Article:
Governor Abubakar Sani Bello of Niger State, in this interview, speaks on some issues of national importance. ADELOWO OLADIPO brings excerpts.
Nigeria is 60 years old as an independent nation. Would you say the country has lived up to its status as a sovereign state?
Despite all the challenges we have had, it is worth celebrating Nigeria at 60. However, I believe we should have made progress, especially in the area of industrialisation. I am speaking from experience and how it affects Niger State. We have the capacity, we have the potential, and we have the God-given assets to be a producer rather than a consumer.
I am glad with the effort Mr President has made so far. We are beginning to achieve our position. In the past, we imported rice. All the rice we consumed in Nigeria were imported but now I can tell you that Nigeria is a major producer of rice and I believe we can do more. Even here in Niger State, there are a couple of rice mills and these have led to the creation of job opportunities. In Niger State, there are requests for more rice, which means our farmers will have to produce more and, of course, the government will have to support them.
In the past, we were always independent but lately, things went wrong and we started importing things we could produce. We were not importing fuel but now we import fuel. Our refineries no longer work. We irresponsibly allowed our infrastructures to die down.
I hope at 60, we will open a new chapter, a new phase, towards revitalising our economy and ensuring that we invest in the future of the younger generation. The way out is simple. What we need to do is to ensure that all our dead industries are resuscitated.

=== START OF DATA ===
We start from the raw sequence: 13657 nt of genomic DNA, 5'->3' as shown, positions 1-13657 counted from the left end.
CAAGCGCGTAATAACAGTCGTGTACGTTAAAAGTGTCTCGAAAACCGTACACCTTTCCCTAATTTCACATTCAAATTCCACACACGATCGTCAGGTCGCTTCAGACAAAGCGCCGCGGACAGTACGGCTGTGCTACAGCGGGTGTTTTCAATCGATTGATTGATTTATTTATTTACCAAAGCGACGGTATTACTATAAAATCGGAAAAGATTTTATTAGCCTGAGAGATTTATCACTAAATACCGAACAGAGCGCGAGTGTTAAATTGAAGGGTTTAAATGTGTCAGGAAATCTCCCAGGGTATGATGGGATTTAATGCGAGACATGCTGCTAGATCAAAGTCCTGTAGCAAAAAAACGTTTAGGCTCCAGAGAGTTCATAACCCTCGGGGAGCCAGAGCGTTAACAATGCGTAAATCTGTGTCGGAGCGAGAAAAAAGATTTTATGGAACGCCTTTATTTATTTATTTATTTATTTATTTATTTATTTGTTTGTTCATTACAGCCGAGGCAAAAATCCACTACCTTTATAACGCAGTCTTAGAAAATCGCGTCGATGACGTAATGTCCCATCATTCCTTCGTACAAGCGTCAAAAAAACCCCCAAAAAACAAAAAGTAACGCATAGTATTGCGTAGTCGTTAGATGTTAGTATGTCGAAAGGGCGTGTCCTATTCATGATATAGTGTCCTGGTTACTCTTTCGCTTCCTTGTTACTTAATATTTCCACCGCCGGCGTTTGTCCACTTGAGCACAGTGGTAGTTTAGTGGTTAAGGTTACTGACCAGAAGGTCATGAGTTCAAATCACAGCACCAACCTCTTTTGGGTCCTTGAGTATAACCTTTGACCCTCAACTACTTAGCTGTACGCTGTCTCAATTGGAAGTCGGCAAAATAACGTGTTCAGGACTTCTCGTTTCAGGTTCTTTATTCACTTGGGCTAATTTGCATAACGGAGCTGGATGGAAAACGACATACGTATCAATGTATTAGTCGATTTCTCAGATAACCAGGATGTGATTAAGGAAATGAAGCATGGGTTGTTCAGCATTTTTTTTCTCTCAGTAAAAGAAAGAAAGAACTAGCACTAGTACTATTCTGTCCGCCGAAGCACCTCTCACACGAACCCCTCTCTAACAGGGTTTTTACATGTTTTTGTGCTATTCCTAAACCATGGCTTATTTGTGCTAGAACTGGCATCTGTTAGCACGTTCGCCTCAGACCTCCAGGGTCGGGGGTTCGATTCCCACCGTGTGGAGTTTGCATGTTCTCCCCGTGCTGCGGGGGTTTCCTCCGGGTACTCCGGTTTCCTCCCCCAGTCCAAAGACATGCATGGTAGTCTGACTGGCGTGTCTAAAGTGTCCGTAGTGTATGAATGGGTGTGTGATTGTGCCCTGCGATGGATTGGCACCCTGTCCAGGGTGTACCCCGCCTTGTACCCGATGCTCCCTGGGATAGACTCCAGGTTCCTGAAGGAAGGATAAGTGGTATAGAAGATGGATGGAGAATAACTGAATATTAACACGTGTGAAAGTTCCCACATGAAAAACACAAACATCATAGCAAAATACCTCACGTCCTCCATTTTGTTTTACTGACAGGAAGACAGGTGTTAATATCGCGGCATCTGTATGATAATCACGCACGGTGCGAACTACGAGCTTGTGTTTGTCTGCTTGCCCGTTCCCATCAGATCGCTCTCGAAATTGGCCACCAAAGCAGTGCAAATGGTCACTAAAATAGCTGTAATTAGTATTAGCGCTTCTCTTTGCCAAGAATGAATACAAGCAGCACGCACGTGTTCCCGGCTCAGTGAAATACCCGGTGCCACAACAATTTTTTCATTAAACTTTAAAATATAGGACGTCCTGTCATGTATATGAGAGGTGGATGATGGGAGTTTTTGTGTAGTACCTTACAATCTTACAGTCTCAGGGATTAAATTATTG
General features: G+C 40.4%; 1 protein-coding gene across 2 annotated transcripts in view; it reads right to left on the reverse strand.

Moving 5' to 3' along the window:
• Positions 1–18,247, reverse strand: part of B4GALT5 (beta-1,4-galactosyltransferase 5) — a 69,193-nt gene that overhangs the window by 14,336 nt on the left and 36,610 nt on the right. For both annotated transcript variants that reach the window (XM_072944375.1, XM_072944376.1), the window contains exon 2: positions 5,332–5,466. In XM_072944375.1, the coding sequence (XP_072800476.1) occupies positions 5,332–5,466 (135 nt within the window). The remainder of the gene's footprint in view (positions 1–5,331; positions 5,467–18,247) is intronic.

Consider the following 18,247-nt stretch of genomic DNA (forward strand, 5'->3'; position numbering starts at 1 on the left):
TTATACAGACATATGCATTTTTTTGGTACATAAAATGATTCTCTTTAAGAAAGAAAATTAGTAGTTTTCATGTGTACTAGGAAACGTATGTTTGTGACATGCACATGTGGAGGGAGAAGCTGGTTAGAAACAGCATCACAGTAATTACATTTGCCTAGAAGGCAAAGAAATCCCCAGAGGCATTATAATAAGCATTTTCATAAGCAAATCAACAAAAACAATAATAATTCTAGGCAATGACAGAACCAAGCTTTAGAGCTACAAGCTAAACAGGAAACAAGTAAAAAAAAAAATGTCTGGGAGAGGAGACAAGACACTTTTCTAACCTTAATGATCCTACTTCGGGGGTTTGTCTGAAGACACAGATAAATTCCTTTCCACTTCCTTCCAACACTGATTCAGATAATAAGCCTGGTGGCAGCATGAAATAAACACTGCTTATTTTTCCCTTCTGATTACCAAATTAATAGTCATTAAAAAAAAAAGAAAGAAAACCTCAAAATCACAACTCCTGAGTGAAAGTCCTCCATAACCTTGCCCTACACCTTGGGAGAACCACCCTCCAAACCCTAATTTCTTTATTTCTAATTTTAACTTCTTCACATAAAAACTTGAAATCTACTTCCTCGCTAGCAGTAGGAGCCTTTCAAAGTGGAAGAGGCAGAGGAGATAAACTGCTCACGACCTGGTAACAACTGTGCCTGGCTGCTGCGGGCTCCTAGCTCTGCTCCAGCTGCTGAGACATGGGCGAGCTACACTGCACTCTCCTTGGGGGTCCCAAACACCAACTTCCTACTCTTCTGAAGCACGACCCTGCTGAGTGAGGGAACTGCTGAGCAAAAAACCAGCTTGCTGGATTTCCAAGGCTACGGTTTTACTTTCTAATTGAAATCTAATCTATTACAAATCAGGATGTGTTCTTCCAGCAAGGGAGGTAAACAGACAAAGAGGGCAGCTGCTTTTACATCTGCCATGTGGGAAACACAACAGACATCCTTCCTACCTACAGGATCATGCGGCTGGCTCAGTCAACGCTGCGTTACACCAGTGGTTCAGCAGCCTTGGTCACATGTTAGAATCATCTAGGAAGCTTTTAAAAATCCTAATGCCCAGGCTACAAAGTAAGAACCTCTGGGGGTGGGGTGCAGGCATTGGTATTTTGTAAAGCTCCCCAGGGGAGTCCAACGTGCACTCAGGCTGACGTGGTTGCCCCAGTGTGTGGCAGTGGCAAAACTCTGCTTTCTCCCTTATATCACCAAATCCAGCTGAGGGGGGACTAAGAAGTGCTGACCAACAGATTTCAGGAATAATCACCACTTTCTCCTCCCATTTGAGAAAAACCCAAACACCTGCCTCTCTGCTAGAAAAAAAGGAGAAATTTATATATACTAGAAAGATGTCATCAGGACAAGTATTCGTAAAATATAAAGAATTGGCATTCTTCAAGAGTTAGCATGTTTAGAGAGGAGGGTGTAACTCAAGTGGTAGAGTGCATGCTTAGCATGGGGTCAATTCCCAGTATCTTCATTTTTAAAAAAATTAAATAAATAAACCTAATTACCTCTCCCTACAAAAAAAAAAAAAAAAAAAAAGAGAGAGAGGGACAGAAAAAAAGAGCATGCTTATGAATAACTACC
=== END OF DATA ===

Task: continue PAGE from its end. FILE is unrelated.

The importation of those things we can produce has led us to sustaining the industries abroad and that is why we found ourselves in this present situation. The cotton value chain alone will give millions of Nigerians jobs. I hope that before the end of the year, we will be able to restart our industries.
What is your take on Nigeria importing fuel despite being an oil-producing nation and a prominent OPEC member?
It is unfortunate that as an oil producing country, we import oil. There is no reason why we should be importing fuel. At 60, I hope we are able to tell ourselves the bitter truth. We all know what is right and wrong but we don’t have the courage to confront the problem. I hope we have the courage to confront and address our security challenges.
How would you describe the security situation in the country?
There is a lot of compromise in the security sector. It is demoralising when governors and heads of security agencies are making efforts and there is a lot of compromise from security agents. We try as much as we can to support our security agencies. It is unfortunate that we have lost some security agents. Security is important. Insecurity has affected agricultural activities. We have issues with the locals going to farm freely and that is a major concern. A lot of people have not gone to farm this year because of bandits.
At the same time, we suffered flooding like we never did before. This year, the flooding is something else. The Kainji dam spilled over 6,000 liters of water per second. This is the first time they are opening all force spill ways. This may be due to global warming. This year, the floods have been excessive and definitely a lot of support will be required to assist the affected communities. They need a lot of support because they have lost their livelihood completely and we must have pity for such people. They do not have the voice, they do not have the connection, and they do not have the contact. It is our responsibility to reflect for some time and think about those people, think about what they are going through and do whatever we can, no matter how little, to support them
Yesterday (on Monday), I sent four delegations to different parts of the state and the report I am getting is very disturbing. People have lost their houses and other properties. We cannot imagine what they are going through. They are the only ones that know what they are going through. Unfortunately, the resources are not there anymore.
What is your view on the state of infrastructure in the country?